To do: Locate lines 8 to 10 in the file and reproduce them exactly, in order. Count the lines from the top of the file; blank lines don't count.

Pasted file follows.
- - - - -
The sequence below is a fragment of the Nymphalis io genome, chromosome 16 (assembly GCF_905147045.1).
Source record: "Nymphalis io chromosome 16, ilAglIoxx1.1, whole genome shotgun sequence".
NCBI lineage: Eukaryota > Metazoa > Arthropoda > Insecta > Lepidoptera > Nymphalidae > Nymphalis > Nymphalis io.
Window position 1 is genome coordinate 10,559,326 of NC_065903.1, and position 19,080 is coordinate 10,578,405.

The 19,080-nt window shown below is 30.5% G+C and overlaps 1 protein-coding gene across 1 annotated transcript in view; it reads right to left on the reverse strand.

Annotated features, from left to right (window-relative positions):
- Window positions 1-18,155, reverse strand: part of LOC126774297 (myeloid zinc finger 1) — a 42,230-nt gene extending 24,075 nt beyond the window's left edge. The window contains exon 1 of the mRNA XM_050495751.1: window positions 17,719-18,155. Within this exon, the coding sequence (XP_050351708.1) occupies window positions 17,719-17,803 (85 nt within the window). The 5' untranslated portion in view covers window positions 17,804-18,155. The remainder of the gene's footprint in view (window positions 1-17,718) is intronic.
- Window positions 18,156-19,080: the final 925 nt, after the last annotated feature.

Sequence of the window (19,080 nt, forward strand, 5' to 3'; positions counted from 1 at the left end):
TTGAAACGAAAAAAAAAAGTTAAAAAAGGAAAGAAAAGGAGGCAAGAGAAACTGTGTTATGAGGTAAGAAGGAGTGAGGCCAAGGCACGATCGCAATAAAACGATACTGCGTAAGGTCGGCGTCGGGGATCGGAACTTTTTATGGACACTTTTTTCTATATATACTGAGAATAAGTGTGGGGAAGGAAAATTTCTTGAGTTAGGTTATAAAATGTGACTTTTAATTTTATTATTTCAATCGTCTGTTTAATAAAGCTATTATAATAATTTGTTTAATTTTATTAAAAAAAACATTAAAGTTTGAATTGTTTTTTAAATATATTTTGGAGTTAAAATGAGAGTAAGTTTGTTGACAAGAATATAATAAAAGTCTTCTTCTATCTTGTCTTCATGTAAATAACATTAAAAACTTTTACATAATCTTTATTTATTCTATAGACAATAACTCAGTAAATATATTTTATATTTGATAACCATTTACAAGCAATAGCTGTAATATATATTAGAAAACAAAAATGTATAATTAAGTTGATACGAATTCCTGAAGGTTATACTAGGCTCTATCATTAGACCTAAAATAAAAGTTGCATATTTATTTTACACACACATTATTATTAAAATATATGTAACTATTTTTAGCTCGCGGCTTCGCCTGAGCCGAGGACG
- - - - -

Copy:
- Window positions 18,156-19,080: the final 925 nt, after the last annotated feature.

Sequence of the window (19,080 nt, forward strand, 5' to 3'; positions counted from 1 at the left end):
TTGAAACGAAAAAAAAAAGTTAAAAAAGGAAAGAAAAGGAGGCAAGAGAAACTGTGTTATGAGGTAAGAAGGAGTGAGGCCAAGGCACGATCGCAATAAAACGATACTGCGTAAGGTCGGCGTCGGGGATCGGAACTTTTTATGGACACTTTTTTCTATATATACTGAGAATAAGTGTGGGGAAGGAAAATTTCTTGAGTTAGGTTATAAAATGTGACTTTTAATTTTATTATTTCAATCGTCTGTTTAATAAAGCTATTATAATAATTTGTTTAATTTTATTAAAAAAAACATTAAAGTTTGAATTGTTTTTTAAATATATTTTGGAGTTAAAATGAGAGTAAGTTTGTTGACAAGAATATAATAAAAGTCTTCTTCTATCTTGTCTTCATGTAAATAACATTAAAAACTTTTACATAATCTTTATTTATTCTATAGACAATAACTCAGTAAATATATTTTATATTTGATAACCATTTACAAGCAATAGCTGTAATATATATTAGAAAACAAAAATGTATAATTAAGTTGATACGAATTCCTGAAGGTTATACTAGGCTCTATCATTAGACCTAAAATAAAAGTTGCATATTTATTTTACACACACATTATTATTAAAATATATGTAACTATTTTTAGCTCGCGGCTTCGCCTGAGCCGAGGACG